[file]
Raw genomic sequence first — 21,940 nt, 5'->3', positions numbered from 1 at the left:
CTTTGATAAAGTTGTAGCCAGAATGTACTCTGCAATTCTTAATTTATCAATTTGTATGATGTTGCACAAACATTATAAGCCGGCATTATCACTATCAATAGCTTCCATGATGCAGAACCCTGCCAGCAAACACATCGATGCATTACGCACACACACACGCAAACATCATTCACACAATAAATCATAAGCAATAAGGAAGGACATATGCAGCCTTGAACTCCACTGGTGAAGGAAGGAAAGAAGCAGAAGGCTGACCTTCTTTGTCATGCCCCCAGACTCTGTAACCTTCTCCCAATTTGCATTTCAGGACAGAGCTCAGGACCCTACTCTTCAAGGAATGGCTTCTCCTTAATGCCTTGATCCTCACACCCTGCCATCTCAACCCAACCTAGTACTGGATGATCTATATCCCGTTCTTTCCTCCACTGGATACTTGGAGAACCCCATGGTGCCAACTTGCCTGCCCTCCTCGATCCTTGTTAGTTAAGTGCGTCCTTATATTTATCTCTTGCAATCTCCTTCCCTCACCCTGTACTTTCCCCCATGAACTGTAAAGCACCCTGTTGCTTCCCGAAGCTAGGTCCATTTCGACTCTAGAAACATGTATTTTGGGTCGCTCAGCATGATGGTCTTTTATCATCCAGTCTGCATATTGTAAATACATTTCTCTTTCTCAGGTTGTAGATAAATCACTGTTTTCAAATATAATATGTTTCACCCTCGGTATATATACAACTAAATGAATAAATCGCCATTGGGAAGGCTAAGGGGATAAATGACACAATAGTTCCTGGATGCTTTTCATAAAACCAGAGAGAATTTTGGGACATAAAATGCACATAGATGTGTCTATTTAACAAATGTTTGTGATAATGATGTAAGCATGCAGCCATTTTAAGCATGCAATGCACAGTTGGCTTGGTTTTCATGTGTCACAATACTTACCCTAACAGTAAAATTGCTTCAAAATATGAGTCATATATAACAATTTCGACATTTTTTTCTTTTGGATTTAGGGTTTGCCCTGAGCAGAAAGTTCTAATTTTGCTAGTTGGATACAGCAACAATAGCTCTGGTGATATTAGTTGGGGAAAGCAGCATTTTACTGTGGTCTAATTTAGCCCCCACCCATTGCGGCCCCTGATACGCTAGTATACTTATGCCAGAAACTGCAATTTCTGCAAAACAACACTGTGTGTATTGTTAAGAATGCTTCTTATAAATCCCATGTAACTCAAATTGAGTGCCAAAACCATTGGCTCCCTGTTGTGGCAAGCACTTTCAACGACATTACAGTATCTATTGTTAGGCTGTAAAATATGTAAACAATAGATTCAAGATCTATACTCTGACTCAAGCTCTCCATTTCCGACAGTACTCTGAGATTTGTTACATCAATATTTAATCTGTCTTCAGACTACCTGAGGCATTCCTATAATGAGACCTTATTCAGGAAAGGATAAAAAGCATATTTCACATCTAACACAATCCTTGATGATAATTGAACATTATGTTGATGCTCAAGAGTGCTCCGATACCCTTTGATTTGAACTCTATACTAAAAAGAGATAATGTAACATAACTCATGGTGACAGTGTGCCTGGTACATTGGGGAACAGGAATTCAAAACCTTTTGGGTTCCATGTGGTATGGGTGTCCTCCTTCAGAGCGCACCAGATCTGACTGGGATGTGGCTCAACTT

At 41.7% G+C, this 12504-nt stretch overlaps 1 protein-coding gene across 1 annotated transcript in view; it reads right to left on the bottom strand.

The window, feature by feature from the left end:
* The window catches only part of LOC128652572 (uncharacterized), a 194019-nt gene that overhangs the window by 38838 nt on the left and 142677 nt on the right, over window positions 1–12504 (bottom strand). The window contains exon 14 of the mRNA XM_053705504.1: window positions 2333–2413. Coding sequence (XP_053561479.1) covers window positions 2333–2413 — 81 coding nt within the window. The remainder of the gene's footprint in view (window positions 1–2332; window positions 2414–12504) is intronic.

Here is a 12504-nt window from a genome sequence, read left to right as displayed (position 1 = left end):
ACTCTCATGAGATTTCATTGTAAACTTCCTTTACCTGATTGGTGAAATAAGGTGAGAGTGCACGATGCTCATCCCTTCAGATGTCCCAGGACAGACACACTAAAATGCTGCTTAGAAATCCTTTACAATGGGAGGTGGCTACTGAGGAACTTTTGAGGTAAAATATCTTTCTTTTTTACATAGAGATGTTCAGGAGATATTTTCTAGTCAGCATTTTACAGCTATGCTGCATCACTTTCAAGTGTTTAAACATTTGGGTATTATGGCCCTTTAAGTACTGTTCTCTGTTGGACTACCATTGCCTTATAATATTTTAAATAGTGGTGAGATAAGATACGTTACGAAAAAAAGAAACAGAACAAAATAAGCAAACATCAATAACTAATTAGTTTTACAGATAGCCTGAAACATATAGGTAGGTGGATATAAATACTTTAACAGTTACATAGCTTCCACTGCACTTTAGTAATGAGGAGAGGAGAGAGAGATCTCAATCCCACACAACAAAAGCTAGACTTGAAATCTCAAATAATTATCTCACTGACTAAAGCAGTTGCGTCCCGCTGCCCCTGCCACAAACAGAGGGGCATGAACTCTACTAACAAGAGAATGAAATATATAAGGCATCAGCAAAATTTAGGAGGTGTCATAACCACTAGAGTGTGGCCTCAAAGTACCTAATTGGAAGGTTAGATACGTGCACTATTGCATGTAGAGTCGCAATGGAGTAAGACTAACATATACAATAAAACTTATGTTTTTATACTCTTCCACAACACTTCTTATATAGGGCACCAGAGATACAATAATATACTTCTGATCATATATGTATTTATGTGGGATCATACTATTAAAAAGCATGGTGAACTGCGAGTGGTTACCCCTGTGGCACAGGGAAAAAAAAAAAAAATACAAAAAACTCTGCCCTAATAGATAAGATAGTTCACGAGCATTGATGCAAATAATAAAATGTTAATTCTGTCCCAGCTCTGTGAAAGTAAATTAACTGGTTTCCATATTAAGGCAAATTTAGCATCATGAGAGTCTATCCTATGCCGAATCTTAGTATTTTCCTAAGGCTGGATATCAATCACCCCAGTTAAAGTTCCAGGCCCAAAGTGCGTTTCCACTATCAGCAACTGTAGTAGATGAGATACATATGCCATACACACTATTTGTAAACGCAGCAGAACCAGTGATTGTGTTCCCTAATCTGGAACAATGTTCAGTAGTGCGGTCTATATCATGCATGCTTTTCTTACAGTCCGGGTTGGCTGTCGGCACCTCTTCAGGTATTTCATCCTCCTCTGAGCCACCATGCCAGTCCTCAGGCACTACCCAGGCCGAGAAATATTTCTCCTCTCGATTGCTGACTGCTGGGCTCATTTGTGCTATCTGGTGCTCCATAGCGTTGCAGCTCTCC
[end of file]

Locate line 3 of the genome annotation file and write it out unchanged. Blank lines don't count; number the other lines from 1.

At 41.7% G+C, this 12504-nt stretch overlaps 1 protein-coding gene across 1 annotated transcript in view; it reads right to left on the bottom strand.